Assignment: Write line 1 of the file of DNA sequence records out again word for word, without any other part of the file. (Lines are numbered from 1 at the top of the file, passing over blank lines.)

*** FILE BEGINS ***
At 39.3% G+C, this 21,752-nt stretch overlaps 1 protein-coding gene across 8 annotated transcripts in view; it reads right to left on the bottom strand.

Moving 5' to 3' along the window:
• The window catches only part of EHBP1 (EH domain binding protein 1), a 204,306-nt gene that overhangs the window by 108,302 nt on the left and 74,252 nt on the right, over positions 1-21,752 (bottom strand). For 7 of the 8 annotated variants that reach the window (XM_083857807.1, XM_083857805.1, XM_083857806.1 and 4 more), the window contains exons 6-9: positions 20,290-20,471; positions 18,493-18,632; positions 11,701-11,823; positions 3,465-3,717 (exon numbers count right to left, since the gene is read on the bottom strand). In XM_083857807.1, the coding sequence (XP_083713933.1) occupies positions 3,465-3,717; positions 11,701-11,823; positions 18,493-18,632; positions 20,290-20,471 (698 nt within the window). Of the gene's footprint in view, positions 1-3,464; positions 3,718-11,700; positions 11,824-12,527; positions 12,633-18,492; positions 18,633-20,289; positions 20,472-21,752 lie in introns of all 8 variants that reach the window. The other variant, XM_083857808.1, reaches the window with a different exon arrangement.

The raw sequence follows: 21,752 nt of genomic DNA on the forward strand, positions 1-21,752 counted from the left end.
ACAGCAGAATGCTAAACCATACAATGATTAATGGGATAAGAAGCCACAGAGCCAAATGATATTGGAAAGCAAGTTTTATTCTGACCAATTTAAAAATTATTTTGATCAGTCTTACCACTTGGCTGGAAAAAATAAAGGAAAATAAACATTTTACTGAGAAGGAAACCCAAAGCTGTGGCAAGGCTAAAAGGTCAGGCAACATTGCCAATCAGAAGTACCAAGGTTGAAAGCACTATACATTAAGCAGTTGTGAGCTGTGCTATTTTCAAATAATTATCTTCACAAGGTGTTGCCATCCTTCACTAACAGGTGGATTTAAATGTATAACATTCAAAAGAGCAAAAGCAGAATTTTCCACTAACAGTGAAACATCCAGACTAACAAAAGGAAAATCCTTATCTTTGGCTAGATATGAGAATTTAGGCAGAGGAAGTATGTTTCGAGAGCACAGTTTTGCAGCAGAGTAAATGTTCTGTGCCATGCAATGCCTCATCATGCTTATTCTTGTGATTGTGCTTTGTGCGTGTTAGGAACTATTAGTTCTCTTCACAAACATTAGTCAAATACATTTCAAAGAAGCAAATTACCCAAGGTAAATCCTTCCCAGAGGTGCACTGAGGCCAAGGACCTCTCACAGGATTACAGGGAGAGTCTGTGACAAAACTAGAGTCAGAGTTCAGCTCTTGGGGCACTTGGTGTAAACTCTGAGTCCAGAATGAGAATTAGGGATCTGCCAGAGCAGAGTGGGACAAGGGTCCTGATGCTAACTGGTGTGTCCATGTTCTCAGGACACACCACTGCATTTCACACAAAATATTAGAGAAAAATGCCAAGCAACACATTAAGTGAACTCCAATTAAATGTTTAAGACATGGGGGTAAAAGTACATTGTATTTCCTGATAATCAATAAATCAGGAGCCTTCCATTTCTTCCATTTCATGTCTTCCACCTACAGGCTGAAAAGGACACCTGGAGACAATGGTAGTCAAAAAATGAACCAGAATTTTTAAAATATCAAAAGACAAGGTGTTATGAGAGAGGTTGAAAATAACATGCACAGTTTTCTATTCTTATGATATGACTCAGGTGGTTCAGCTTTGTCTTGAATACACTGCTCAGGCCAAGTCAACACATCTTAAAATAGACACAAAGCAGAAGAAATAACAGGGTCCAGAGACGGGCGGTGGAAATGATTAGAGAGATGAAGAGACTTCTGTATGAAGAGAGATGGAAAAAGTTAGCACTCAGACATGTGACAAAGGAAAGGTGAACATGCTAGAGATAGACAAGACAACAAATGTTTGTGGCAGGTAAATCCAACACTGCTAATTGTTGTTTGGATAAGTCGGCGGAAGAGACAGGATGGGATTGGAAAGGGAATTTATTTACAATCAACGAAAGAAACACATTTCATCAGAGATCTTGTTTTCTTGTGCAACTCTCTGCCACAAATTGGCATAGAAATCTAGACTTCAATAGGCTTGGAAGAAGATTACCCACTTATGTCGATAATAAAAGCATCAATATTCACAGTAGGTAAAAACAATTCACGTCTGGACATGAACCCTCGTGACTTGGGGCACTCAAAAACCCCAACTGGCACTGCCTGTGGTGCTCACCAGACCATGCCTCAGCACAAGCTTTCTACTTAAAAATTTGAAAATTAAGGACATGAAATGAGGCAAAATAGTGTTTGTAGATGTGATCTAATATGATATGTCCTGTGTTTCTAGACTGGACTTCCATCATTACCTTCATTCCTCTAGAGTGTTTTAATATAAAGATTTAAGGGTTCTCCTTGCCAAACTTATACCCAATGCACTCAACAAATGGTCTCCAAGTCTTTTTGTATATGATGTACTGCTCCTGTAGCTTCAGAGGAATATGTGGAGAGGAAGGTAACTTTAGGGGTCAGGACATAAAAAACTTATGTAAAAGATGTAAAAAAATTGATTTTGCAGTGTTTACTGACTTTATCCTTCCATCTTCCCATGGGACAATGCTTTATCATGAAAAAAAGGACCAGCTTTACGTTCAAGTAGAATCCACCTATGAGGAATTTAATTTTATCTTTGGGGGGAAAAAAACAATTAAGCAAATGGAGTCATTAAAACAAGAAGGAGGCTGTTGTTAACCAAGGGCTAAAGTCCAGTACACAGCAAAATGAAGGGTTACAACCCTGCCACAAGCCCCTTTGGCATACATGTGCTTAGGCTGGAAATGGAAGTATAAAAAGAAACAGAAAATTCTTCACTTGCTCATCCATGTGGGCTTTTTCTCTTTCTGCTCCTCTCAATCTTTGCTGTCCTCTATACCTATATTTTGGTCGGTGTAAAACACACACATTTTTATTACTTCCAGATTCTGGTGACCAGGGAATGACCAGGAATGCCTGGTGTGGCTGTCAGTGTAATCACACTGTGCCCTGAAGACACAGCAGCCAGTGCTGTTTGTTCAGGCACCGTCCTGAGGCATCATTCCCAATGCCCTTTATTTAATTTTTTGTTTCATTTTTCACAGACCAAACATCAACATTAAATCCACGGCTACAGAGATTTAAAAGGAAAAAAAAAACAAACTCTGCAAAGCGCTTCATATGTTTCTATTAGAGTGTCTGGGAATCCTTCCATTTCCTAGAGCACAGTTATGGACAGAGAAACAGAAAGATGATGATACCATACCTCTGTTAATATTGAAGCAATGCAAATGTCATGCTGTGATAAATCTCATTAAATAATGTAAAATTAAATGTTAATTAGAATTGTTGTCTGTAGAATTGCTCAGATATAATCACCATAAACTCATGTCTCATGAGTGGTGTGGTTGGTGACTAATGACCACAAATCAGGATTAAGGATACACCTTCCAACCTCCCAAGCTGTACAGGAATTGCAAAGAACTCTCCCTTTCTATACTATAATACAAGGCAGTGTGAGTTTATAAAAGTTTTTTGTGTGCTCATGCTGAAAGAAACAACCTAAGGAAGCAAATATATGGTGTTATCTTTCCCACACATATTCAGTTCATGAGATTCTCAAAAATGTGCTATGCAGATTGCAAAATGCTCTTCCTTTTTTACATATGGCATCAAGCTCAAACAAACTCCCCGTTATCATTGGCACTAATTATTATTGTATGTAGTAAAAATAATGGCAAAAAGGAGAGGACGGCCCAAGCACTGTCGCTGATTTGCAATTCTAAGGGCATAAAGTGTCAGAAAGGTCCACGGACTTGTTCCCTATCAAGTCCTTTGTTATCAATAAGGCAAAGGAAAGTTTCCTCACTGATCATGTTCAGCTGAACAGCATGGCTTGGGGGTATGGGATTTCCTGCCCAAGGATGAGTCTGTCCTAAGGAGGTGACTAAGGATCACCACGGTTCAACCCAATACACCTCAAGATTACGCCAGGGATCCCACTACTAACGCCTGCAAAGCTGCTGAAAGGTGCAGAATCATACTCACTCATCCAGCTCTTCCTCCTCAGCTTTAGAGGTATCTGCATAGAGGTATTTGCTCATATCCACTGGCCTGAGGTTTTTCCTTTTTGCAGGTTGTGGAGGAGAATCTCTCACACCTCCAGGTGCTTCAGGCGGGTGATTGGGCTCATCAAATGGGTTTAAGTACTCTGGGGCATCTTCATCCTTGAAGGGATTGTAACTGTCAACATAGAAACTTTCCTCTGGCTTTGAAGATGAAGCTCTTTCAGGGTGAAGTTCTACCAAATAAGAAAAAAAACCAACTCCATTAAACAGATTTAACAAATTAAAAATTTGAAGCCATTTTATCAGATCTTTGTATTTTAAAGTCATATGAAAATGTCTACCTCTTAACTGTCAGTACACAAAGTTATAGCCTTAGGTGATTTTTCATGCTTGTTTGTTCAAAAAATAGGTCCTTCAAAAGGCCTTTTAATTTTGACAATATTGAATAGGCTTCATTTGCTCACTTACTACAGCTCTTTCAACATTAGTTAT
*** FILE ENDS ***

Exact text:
At 39.3% G+C, this 21,752-nt stretch overlaps 1 protein-coding gene across 8 annotated transcripts in view; it reads right to left on the bottom strand.